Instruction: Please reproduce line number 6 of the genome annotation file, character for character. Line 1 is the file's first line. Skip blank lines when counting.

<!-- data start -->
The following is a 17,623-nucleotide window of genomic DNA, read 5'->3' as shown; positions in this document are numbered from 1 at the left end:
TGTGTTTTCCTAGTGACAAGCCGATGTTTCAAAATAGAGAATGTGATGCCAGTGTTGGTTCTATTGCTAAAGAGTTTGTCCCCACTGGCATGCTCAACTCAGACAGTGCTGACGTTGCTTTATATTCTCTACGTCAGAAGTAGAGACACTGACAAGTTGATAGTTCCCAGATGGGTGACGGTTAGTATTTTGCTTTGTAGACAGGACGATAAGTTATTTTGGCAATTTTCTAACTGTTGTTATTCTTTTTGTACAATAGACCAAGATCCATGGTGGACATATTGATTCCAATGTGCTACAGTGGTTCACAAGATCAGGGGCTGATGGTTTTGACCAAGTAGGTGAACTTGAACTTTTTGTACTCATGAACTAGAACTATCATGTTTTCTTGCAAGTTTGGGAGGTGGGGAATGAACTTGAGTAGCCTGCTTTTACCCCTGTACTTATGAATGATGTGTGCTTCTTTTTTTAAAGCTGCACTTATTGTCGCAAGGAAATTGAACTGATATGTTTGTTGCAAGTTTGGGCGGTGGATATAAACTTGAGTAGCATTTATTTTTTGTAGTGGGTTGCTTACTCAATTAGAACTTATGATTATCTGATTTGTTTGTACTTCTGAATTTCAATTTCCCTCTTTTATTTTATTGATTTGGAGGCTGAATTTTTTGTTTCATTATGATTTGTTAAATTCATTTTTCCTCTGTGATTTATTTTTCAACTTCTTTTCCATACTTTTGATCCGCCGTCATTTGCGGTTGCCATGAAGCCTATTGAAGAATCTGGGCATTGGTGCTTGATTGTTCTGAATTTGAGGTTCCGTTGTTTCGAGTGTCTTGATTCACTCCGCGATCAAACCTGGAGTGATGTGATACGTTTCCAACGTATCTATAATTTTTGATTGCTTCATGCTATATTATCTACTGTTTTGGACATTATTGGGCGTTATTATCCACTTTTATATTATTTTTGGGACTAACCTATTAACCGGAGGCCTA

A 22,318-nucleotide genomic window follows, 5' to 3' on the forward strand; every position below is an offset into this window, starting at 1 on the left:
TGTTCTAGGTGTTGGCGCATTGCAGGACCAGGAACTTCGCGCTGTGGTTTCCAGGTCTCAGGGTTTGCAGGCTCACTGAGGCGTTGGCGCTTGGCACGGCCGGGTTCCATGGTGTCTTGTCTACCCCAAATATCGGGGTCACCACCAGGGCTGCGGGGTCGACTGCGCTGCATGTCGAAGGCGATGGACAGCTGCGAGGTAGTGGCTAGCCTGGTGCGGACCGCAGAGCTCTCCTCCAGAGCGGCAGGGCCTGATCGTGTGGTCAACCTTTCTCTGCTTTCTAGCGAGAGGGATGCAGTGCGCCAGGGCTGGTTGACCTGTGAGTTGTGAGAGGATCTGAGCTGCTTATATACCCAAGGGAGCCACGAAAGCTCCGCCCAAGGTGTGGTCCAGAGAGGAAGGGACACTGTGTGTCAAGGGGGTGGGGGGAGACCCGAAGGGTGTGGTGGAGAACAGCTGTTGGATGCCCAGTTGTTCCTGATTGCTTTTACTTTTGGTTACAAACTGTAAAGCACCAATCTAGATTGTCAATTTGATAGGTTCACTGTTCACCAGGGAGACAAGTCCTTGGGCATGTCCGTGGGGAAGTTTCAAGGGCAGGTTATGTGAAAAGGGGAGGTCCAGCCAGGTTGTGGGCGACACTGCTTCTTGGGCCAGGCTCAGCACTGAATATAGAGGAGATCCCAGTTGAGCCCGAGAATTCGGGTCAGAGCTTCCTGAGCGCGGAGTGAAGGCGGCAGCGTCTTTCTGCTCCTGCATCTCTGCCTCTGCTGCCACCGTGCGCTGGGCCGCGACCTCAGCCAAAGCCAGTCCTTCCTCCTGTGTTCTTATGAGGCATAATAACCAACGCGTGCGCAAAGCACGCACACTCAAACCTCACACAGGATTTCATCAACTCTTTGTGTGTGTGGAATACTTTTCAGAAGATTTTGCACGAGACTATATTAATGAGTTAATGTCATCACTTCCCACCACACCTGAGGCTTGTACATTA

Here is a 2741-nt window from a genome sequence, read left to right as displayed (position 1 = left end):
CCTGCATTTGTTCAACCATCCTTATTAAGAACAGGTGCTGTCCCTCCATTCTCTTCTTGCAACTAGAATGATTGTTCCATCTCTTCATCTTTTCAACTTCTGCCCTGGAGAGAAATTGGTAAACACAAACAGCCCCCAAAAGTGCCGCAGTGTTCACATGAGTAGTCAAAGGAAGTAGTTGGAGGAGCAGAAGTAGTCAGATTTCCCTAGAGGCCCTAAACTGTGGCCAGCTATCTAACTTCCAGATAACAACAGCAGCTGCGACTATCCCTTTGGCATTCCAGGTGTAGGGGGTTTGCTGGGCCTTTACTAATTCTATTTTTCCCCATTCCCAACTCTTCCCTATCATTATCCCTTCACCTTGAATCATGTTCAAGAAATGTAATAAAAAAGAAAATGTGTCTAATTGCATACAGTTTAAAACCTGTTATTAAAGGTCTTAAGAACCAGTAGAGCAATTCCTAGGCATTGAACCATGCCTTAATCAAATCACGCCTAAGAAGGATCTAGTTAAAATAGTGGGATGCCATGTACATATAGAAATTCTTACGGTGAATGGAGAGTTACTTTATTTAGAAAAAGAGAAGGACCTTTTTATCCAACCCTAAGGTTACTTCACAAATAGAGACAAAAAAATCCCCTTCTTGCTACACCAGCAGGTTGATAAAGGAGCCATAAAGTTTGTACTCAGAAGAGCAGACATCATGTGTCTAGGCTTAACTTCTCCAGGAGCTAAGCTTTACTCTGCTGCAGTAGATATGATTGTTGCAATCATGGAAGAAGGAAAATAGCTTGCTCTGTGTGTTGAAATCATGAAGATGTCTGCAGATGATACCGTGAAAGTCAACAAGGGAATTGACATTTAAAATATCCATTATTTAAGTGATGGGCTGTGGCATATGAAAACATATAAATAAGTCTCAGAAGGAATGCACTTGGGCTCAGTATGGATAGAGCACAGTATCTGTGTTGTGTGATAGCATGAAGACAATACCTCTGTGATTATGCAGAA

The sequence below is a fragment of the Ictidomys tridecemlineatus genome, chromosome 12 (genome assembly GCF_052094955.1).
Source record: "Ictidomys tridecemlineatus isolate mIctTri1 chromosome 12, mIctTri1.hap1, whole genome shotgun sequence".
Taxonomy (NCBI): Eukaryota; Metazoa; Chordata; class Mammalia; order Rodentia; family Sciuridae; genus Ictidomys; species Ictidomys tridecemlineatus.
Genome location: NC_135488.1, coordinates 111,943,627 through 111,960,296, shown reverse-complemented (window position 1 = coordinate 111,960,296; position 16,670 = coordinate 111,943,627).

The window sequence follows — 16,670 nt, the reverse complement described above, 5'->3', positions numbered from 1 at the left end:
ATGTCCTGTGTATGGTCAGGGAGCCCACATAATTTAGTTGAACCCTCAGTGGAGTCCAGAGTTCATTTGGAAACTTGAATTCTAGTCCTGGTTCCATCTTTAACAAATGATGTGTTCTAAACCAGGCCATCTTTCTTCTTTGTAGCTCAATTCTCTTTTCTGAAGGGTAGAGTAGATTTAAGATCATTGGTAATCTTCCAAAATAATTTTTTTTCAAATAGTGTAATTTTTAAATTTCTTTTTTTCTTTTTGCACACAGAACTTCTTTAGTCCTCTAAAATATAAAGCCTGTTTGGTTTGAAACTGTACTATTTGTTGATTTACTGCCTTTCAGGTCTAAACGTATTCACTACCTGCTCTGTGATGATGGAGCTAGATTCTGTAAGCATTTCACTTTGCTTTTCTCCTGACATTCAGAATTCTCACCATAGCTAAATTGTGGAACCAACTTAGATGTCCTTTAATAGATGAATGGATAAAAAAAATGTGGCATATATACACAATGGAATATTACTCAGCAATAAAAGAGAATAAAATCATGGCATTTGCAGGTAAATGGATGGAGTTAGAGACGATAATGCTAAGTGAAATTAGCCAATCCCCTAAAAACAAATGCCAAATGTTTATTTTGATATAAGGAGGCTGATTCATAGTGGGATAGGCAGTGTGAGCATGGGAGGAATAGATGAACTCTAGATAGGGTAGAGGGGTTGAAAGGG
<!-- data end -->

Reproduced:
CCTGCATTTGTTCAACCATCCTTATTAAGAACAGGTGCTGTCCCTCCATTCTCTTCTTGCAACTAGAATGATTGTTCCATCTCTTCATCTTTTCAACTTCTGCCCTGGAGAGAAATTGGTAAACACAAACAGCCCCCAAAAGTGCCGCAGTGTTCACATGAGTAGTCAAAGGAAGTAGTTGGAGGAGCAGAAGTAGTCAGATTTCCCTAGAGGCCCTAAACTGTGGCCAGCTATCTAACTTCCAGATAACAACAGCAGCTGCGACTATCCCTTTGGCATTCCAGGTGTAGGGGGTTTGCTGGGCCTTTACTAATTCTATTTTTCCCCATTCCCAACTCTTCCCTATCATTATCCCTTCACCTTGAATCATGTTCAAGAAATGTAATAAAAAAGAAAATGTGTCTAATTGCATACAGTTTAAAACCTGTTATTAAAGGTCTTAAGAACCAGTAGAGCAATTCCTAGGCATTGAACCATGCCTTAATCAAATCACGCCTAAGAAGGATCTAGTTAAAATAGTGGGATGCCATGTACATATAGAAATTCTTACGGTGAATGGAGAGTTACTTTATTTAGAAAAAGAGAAGGACCTTTTTATCCAACCCTAAGGTTACTTCACAAATAGAGACAAAAAAATCCCCTTCTTGCTACACCAGCAGGTTGATAAAGGAGCCATAAAGTTTGTACTCAGAAGAGCAGACATCATGTGTCTAGGCTTAACTTCTCCAGGAGCTAAGCTTTACTCTGCTGCAGTAGATATGATTGTTGCAATCATGGAAGAAGGAAAATAGCTTGCTCTGTGTGTTGAAATCATGAAGATGTCTGCAGATGATACCGTGAAAGTCAACAAGGGAATTGACATTTAAAATATCCATTATTTAAGTGATGGGCTGTGGCATATGAAAACATATAAATAAGTCTCAGAAGGAATGCACTTGGGCTCAGTATGGATAGAGCACAGTATCTGTGTTGTGTGATAGCATGAAGACAATACCTCTGTGATTATGCAGAA